If you’re in a tough tight spot financially, you might turn to payday loans to help cover expenses in the short term.
As with most loans, payday loans do have implications on your credit scores, which can impact your ability to get loans – payday and other types – in the future.
Payday loans can and do affect your credit score. In this post we’ll dive into the details and nuances of how this all works.
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How are credit scores calculated?
A credit score, also called a FICO score, is a 0-850 that reflects how creditworthy you are.
Credit scores are calculated by a handful of different credit bureaus on the basis of data that the bureaus gather about consumers. The big credit bureaus are Experian, Transunion, and Equifax, but in payday world you also have Factor Trust and Clarity.
Nobody knows exactly how credit scores are calculated, but they use a combination of the following data-points:
- The number of credit lines
- The age of each credit line
- The value of each credit line
- The balance of funds withdrawn from each credit line
- The utilization rate of the maximum available credit
- The history of on-time payments
- The number of credit checks
- The income of the consumer
Not all these factors have equal weight. For most consumers, the utilization rate of the maximum available credit line is the largest factor influencing a credit score. If the utilization rate is under 30%, and the consumer regularly pays their debt before it is due, their credit score will rise.
In contrast, if the utilization rate is higher than 30% or approaching 100%, the consumer’s credit score will trend towards lower numbers. Similarly, carrying a large balance on a credit line is detrimental to the credit score.
The age of each line of credit is also highly relevant in the long-term for a person’s credit score. The older each credit line gets, the more it helps your credit score.
For more info on how credit scores are calculated, see this video by the Federal Reserve Bank of St Louis.
What types of loans impact your credit score?
The following financial instruments can affect credit scores:
- Payday loans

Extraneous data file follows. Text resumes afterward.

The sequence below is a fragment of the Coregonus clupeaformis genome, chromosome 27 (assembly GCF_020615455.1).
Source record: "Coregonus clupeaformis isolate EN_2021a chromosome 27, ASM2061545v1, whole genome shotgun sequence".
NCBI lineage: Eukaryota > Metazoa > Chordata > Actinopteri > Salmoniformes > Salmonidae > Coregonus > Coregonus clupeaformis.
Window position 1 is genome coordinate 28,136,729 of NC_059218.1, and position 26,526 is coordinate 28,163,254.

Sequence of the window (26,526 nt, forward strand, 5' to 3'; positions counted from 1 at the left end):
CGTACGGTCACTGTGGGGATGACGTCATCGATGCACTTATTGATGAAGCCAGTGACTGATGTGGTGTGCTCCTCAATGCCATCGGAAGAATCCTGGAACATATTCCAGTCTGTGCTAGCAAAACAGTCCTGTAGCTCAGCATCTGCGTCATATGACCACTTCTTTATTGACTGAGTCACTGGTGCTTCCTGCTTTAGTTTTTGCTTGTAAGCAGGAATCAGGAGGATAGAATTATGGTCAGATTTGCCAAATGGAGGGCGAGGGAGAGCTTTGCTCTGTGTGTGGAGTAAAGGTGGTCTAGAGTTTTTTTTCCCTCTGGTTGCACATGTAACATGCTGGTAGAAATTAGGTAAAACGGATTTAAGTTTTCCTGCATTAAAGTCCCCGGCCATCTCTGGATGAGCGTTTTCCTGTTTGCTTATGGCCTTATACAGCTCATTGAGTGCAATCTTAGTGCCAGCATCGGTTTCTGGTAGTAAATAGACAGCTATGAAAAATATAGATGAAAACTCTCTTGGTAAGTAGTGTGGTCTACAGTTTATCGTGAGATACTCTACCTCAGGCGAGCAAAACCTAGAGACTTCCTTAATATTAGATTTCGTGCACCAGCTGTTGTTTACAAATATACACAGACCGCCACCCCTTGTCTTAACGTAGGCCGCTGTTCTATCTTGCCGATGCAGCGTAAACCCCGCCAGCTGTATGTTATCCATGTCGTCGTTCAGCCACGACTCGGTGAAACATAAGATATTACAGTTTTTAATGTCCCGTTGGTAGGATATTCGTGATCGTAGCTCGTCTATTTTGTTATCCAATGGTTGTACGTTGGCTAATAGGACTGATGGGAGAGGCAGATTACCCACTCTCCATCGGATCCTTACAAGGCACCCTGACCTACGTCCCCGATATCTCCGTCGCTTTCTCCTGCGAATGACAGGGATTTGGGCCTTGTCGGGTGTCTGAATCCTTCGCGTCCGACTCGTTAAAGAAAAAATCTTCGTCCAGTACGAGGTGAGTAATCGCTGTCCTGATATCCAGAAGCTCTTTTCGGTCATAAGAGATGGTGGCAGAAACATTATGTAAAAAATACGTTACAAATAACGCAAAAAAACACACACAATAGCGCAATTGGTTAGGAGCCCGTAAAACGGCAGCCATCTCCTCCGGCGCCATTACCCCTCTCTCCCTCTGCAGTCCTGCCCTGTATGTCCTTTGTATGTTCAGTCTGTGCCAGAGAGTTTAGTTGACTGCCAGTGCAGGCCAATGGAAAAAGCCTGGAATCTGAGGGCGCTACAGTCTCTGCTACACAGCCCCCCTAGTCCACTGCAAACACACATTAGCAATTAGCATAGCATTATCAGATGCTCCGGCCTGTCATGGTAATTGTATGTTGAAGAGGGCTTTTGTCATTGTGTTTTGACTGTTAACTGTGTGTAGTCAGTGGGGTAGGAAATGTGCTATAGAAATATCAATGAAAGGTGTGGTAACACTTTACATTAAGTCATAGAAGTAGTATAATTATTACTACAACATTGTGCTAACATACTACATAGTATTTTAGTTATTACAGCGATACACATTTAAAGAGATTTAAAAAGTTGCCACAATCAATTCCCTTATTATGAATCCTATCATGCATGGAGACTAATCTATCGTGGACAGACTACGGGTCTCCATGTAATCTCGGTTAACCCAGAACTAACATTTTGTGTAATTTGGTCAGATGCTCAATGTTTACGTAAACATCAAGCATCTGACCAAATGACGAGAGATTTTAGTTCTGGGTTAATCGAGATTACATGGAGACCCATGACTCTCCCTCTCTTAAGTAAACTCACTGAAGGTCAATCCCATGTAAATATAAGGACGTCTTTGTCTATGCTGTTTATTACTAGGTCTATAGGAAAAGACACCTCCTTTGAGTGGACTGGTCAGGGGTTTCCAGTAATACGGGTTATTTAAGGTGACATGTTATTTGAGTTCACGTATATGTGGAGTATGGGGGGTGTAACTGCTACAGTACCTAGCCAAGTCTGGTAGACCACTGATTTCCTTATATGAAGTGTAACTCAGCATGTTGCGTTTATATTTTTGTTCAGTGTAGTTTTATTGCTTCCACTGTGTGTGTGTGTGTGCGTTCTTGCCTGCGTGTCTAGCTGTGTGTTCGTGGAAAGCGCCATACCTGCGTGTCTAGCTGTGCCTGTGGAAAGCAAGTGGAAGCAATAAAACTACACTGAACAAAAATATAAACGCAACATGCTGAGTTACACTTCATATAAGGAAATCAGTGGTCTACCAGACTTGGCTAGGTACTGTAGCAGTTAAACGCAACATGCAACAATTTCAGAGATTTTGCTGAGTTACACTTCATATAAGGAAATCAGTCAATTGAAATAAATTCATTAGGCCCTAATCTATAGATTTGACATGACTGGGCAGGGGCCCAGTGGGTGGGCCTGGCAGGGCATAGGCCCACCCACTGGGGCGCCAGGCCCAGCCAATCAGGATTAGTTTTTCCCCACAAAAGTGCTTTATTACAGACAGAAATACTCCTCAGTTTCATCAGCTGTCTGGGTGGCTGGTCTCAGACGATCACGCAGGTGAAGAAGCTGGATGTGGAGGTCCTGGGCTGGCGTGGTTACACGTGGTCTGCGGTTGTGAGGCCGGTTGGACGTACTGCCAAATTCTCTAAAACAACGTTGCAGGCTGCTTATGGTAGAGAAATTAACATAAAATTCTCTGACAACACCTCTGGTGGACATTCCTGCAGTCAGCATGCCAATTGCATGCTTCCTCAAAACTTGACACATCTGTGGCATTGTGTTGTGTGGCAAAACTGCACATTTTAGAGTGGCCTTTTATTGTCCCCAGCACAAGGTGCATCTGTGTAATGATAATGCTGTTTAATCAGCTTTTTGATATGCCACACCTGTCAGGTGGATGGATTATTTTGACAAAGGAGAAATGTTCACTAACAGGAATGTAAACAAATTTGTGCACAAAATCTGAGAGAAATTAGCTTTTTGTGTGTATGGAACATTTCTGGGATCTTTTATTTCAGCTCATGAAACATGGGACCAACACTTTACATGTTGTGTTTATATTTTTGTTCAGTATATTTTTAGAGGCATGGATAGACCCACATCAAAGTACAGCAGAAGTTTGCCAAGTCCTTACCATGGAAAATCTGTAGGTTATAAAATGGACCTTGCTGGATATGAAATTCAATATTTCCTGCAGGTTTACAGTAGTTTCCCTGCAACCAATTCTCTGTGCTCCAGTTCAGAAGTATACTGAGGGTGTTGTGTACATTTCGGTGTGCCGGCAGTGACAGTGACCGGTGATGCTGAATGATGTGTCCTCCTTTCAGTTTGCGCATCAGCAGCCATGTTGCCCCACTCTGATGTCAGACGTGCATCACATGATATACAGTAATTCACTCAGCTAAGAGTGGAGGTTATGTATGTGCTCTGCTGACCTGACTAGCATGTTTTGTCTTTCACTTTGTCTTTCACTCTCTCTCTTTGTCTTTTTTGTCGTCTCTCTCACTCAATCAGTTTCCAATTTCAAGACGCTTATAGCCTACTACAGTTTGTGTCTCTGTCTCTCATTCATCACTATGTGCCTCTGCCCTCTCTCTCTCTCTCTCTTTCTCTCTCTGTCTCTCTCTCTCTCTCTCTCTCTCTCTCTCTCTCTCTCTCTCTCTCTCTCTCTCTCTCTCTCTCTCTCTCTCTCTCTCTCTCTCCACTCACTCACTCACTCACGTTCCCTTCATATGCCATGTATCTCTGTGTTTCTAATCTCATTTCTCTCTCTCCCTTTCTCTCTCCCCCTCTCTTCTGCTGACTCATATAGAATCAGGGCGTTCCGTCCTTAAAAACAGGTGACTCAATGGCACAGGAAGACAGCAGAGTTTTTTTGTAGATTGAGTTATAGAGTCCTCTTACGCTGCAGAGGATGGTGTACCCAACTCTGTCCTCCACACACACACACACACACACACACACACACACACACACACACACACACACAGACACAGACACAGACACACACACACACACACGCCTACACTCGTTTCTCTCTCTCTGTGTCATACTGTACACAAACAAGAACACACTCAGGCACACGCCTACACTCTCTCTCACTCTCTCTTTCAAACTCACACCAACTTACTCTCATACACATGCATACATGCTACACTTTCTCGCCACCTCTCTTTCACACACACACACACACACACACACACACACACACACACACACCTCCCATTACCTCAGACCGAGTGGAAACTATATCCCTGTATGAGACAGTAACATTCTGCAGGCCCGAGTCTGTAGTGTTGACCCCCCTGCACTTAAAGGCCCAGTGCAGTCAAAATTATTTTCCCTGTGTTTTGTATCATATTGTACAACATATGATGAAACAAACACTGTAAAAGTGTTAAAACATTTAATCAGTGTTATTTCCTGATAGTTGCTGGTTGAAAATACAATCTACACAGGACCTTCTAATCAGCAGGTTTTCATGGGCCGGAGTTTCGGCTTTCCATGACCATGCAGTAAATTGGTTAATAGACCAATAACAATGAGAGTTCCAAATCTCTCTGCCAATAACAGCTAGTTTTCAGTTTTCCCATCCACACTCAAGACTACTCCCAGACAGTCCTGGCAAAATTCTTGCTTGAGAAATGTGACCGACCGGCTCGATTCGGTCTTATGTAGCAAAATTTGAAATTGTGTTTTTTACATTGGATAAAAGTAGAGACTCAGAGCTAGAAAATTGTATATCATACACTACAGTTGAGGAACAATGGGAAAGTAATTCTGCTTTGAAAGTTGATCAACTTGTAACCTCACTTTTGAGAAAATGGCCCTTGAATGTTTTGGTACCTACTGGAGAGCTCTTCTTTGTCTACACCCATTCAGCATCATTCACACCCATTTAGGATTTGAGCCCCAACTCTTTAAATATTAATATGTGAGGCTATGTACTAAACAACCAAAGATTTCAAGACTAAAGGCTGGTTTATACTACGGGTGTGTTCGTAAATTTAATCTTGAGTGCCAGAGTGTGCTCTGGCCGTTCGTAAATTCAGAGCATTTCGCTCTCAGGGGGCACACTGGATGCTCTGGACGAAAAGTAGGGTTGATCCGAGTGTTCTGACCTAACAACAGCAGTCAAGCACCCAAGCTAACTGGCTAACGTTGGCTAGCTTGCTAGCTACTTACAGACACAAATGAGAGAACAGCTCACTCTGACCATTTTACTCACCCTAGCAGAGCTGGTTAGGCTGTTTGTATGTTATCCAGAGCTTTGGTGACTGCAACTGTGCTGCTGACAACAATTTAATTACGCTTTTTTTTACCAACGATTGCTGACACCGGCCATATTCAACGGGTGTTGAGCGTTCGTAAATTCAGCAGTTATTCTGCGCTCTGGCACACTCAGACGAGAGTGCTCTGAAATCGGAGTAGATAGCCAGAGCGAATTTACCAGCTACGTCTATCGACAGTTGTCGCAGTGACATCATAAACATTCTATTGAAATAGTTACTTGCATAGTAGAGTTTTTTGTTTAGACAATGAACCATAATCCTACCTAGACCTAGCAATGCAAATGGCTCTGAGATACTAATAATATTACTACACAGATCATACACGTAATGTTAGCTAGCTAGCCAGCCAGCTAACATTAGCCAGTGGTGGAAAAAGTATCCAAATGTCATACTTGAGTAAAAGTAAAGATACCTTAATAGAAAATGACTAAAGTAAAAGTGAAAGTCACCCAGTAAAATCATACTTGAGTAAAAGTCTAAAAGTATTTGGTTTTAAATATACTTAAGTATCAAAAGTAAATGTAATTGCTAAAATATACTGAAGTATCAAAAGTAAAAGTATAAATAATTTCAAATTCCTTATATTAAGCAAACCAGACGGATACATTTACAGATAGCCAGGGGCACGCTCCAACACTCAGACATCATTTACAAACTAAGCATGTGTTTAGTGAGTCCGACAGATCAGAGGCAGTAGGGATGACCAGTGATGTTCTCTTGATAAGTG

- Bank loans
- Credit cards
- Student loans
Among these types of financial instruments, each is weighted differently when the credit score is calculated. Student loans and mortgages are typically under-weighted, whereas credit cards carry a standard weight.
Generally, the way that credit scores work is that a consumer first requests a line of credit. The lender of that line of credit checks the consumer’s credit score by asking one of the credit bureaus.
The bureau then calculates the consumer’s score based on the factors described above, then reports it back to the lender. Next, the lender decides whether the consumer is creditworthy enough for the financial instrument which they can provide.
The key term to remember is “creditworthy enough.” Lenders expect that a percentage of the people they lend to will default on their loan and be incapable of repayment. While there are steps that lenders take to avoid losing money when consumers default, the main step they take is to calibrate the interest rate of their line of credit relative to the chance of the borrower defaulting.
If the borrower has a high chance of defaulting on the basis of their credit score, the lender will charge them a higher rate of interest or only allow them to use certain financial instruments which are inherently short-term, thereby reducing their risk.
In contrast, if a person’s credit score indicates that they are highly creditworthy, the lender can offer them lower interest rates, longer payment periods, and other benefits to compete for the consumer’s business.
As a rule of thumb, the less a consumer needs a given line of credit, the more generous the terms that consumers can get when they access new lines of credit. Similarly, the more desperate the consumer, the harsher the terms they’ll be forced to accept, assuming they can find a lender whatsoever.
Do payday loans affect your credit score?
Short answer: Most of the time, a payday loan will not show up your credit report from the major credit bureaus (Trans Union, Experian, and Equifax) if you pay it back on-time.
However, most lenders will report your loan to niche reporting agencies that are only used by payday lenders, namely Factor Trust and Clarity.
If you do not repay a payday loan, it is possible that you go into collections, which is likely to impact your credit score. If you pay your loan on-time, you shouldn’t have anything to worry about.
How Payday Loans Affect Credit